Bob Dylan Remastered: The Lyrics, The Evolution & The Nobel Prize


“Being noticed can be a burden. Jesus got himself crucified because he got himself noticed. So I disappear a lot.”
– Bob Dylan

For over 50 years, the works of American musician and songwriter Bob Dylan have been an intriguing subject of casual discussion – and further, scholarly research – since the release of his eponymous debut in 1962.

His compelling and often influential lyrics were frequently attributed to reflecting societal issues of the times, most notably with songs such as ‘Blowin’ In The Wind’ and ‘The Times They Are a-Changin’, which became anthems for the civil rights and anti-war movements in the 1960s. Combining his raw, gnarled vocals with songs constructed primarily around hardships, romance, religion, family, politics, law and oppression, Dylan rose swiftly to fame early in his musical career, and has since been recognised for being in continual artistic evolution throughout various phases of his life.

With his sixth studio release, Highway 61 Revisited, Dylan was catapulted into rock and roll history. Despite unprecedented controversy after his transition from acoustic folk to electric rock, the album exceeded all expectations and is still often regarded as one of the greatest of all time. Such was its impact, the album likely played a substantial role in Dylan being awarded the Nobel Prize in Literature this year, which – like Highway 61 Revisited itself – was again surrounded with contentious debate.



“There is nothing so stable as change.”

There is little doubt that Dylan’s greatest, if not most notorious, stylistic change throughout his distinguished career was the transition of musical genre; ‘going electric’ in 1965.

Now, with a career that has spanned well over half a century, noting such change as Dylan’s only form of evolution is not only unjust, but also ill-informed. Dylan has continually been experimenting with reinvention throughout his lengthy career – though granted such seems a statement could seem more apt when speaking of the late David Bowie. Unlike Bowie, whose transformation largely centred around his extravagant appearances and personalities, Dylan’s reinvigoration came most notably through lyrical innovation.


Such changes, however, proved not to be so seamless for Dylan, and by the early 70s, his output was being challenged as “varied and unpredictable”. Dylan had not toured live for a number of years after being involved in a serious motorcycle accident in 1966, in which it’s believed he broke several vertebrae in his neck. His studio releases since had received mixed to unfavourable reviews by critics, and his extended periods of hibernation away from the public eye forced a sharp decline in his widespread popularity.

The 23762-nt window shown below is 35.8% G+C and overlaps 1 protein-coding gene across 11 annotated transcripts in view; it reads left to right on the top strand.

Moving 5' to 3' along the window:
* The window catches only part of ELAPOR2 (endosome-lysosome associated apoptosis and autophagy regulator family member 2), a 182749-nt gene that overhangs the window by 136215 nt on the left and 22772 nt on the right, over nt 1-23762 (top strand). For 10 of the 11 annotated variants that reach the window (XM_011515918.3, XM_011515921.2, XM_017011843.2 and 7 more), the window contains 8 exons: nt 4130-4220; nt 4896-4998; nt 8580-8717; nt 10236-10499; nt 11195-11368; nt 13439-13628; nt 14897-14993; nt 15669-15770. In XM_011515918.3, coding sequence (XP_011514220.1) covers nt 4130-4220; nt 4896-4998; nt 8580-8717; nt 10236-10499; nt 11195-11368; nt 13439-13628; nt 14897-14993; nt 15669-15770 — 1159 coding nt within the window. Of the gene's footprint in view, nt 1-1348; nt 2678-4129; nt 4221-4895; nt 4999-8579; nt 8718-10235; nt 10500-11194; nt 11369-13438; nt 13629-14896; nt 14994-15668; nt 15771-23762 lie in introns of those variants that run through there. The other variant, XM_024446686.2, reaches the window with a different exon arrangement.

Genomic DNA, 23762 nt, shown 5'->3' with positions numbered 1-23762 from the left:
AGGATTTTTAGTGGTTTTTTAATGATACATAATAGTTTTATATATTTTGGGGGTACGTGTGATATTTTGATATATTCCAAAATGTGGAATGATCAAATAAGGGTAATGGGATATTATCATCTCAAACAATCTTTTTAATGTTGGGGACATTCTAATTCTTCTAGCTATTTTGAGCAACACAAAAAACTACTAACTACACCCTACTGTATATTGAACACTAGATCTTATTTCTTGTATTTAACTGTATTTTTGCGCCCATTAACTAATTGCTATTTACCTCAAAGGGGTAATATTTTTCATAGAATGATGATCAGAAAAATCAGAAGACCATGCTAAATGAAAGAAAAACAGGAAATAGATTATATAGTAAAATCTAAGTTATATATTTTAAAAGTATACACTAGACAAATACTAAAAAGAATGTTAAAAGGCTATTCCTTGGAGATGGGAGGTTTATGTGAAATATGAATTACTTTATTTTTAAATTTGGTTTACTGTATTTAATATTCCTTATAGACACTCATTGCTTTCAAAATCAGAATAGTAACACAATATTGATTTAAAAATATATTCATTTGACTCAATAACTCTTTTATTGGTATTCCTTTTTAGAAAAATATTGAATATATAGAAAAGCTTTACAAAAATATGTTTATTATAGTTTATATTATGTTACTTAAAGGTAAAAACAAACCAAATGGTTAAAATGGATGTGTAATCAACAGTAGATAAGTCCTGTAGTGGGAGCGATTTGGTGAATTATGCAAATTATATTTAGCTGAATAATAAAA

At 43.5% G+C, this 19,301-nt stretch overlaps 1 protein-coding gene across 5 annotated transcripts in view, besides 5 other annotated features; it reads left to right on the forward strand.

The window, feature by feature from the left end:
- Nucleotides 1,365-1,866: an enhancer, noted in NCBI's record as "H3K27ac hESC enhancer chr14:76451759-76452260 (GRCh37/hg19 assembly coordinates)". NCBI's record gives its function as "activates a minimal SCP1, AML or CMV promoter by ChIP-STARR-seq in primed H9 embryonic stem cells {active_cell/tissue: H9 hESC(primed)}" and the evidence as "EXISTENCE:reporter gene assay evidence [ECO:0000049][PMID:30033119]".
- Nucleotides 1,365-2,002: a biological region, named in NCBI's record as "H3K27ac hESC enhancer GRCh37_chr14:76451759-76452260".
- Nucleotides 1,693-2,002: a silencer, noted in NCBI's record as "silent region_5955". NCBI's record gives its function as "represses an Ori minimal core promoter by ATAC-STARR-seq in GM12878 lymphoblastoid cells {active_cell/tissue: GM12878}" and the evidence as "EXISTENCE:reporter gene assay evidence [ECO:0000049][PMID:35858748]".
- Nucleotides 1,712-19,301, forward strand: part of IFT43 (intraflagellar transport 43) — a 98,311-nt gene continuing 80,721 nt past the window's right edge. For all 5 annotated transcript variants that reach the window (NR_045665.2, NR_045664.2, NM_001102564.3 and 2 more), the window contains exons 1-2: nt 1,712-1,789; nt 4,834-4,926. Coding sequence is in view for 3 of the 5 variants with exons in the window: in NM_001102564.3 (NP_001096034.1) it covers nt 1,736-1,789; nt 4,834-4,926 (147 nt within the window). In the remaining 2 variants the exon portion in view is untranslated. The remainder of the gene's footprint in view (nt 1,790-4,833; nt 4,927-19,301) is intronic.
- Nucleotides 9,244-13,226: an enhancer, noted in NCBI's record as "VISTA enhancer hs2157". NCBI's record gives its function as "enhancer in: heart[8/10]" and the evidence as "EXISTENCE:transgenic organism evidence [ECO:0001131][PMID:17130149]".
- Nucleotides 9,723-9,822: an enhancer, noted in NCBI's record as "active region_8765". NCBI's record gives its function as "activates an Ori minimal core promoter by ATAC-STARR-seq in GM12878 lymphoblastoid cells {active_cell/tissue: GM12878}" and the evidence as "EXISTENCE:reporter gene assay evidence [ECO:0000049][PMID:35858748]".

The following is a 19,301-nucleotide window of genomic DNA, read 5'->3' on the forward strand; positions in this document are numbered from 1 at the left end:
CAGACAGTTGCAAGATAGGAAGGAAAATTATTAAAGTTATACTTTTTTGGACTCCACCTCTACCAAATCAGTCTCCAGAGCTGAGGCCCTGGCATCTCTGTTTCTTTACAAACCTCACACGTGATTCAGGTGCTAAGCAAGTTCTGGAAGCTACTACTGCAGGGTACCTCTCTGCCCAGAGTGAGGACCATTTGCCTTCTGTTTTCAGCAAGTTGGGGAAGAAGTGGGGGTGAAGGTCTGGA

Despite the numerous, comparatively lesser successes Dylan received post 60s, which included hits such as ‘Knockin’ On Heaven’s Door’, ‘Forever Young’ and ‘Everything Is Broken’, most of his works only provided a faint reminder of the once fabled young poet, who now often seemed to be struggling with his identity and lacking in inspiration, and sometimes in desire.


Desperate for revitalisation, Dylan continued to explore different styles and forms of music, including the release of two contemporary gospel albums, a string of collaborations and performances with other notable artists, and even tried his hand directing, with his 1975 film Renaldo and Clara, each of which were met with varying levels of success.

It wasn’t until Dylan’s 1997 album Time Out Of Mind (his 30th) that it seemed a new Bob Dylan had been reborn, or at least, re-emerged, after being stranded in the mire of his own legend for so long. This reconstructed Dylan, now a seasoned, world-weary traveller, began to develop its own persona over the course of his subsequent releases; as the ageing, weathered song writer turned his lyrical attention to his own impending thoughts of mortality. Dylan even achieved consecutive Number 1 selling albums in 2006 and 2009 with Modern Times and Together Through Life respectively, his first since Desire back in 1976.

A recent, fascinating study, published by Konrad Czechowski, Dave Miranda and John Sylvestre of the University of Ottawa, attempted to perform a complex, linguistic analysis of Bob Dylan’s lyrics and the progression they had undergone from 1962 to 2012. In short, the intricate examination concluded that “his songwriting mostly increased in terms of cognitive complexity and religious content”, which appears to contend with Dylan’s progression as a lyricist and his recent reinvention.